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Terms in this set (31)
Skier's thumb (also known as gamekeeper's thumb): ulnar collateral ligament sprain or tear at its insertion into proximal phalanx of the thumb (where the thumb separates from the hand to become an individual digit). Besides the collateral ligament injury, associated injuries of the dorsal capsule and volar plate are common if the ligament is completely severed but rare if the ligament is "only" sprained.
Skier's thumb: ulnar or radial collateral ligament sprain or tear at its insertion into proximal phalanx
an intra-articular fracture at the base of the thumb metacarpal (just distal to wrist, visually still part of the hand) combined with a dislocation or subluxation of the carpal-metacarpal joint.
This intra-articular fracture is the most common type of fracture of the thumb, and is nearly always accompanied by some degree of subluxation or frank dislocation of the carpometacarpal joint.
accompanied by pain and weakness of the pinch grasp. Characteristic signs include pain, swelling, and ecchymosis around the base of the thumb and thenar eminence, and especially over the CMC joint of the thumb. Physical examination demonstrates instability of the CMC joint of the thumb. The patient will often manifest a weakened ability to grasp objects or perform such tasks as tying shoes and tearing a piece of paper. Other complaints include intense pain experienced upon catching the thumb on an object, such as when reaching into a pants pocket.
Bennett's thumb is?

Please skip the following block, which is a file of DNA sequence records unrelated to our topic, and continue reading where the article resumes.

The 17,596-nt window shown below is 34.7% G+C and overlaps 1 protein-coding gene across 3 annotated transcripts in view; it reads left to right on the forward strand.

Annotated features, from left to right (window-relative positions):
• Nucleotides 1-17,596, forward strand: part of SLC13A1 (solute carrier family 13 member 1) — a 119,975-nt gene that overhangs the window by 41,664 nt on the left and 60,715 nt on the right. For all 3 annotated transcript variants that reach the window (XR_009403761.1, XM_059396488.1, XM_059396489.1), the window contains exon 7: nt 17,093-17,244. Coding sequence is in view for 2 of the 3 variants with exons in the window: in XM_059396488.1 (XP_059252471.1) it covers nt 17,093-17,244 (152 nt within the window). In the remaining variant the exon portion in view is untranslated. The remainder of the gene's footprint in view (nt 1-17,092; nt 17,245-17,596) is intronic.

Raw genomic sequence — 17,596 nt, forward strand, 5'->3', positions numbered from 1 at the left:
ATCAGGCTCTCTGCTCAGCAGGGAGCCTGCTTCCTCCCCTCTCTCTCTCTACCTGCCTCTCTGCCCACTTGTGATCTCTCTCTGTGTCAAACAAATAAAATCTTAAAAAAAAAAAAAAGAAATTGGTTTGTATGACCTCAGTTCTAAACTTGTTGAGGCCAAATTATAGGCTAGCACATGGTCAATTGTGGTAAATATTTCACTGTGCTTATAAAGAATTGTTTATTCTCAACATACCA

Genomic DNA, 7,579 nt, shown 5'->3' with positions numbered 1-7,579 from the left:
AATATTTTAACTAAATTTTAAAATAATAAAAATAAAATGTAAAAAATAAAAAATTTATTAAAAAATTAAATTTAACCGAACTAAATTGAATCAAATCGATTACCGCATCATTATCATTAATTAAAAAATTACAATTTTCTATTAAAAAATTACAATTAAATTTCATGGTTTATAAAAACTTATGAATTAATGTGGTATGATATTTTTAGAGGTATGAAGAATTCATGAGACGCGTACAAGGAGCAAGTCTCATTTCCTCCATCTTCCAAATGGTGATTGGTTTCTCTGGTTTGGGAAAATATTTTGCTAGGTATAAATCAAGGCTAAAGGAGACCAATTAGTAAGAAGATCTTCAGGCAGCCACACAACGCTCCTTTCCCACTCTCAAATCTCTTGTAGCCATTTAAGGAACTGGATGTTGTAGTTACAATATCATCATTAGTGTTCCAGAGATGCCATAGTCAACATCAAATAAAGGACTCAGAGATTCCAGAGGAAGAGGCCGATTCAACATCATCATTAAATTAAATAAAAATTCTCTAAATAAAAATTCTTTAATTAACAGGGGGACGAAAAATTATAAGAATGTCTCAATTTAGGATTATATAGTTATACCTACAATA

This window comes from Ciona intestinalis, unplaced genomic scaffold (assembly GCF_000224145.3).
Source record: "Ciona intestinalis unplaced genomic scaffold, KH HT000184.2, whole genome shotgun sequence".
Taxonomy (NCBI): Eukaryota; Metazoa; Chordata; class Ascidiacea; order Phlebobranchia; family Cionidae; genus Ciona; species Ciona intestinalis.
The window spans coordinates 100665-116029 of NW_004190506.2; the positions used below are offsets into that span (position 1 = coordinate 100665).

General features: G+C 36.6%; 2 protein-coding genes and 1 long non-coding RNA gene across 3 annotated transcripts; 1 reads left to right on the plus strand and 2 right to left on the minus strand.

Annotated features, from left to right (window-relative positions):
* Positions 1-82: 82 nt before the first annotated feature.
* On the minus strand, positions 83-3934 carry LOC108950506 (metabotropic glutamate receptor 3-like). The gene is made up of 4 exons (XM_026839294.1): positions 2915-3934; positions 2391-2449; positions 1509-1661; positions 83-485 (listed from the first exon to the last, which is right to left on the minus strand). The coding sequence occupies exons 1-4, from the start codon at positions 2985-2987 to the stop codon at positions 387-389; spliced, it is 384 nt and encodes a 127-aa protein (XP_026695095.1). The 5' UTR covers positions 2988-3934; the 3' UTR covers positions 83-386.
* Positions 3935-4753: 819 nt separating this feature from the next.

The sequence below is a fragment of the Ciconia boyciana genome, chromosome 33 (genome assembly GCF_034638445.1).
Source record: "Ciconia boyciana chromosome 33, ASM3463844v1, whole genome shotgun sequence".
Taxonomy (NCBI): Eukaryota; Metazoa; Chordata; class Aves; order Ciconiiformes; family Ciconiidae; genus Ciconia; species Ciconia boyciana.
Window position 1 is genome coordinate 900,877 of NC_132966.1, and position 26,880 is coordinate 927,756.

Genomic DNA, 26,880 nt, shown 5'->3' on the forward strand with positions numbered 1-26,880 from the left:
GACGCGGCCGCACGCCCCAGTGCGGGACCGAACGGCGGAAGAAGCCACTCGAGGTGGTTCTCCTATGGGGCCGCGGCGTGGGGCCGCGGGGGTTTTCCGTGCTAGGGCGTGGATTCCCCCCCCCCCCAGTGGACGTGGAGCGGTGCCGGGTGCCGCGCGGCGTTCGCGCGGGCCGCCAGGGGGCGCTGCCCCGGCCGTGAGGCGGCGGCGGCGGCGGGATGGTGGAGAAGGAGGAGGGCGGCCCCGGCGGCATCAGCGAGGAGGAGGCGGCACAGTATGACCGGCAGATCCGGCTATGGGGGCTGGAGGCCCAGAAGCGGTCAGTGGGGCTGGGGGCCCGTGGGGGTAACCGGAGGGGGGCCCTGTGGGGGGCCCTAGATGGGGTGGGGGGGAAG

a comminuted fracture of the base of the thumb metacarpal (same location as Bennett's thumb, but a different fracture).
Rolando's fracture is?
delayed complication of poorly healed mallet finger (avulsion of extensor tendon from base of distal phalanx). This abnormality develops when the lateral bands gradually contract during the healing process so that they move dorsally and proximally, which results in increased extension forces on the PIP joint that lock the PIP joint into extension.
Swan neck deformity is?
Botounniere's deformity is caused by a disruption of the central tendon (an extensor tendon) over the proximal interphalangeal (PIP) area.
long swan neck
This leads to an unopposed flexor digitorum superficialis at the PIP, which now locks the PIP joint into flexion. Eventually, the lateral bands (which normally act as auxilliary extensors) displace volarly (opposite to their displacement in the swan neck deformity), and thereby change from being extensors to flexors of the PIP joint. In addition, the extensor hood retracts proximally, causing extension of both the MCP and DIP joints (skipping the rigidly flexed PIP joint). The resulting tendon imbalance leads to the so-called boutonniere (buttonhole) deformity. Although open injuries of the central tendon may cause an acute boutonniere deformity, it usually is the result of a closed athletic injury, in which the initial central tendon injury was not recognized
Botounniere's deformity is
Ulnar collateral ligament (UCL) injury, otherwise known as gamekeeper's or skier's thumb, is usually due to forced radial or ulnar deviation or abduction at the metacarpal-phalangeal joint of the thumb.
Yes, a complete tear requires surgery and if delayed may need complete fusion of the joint.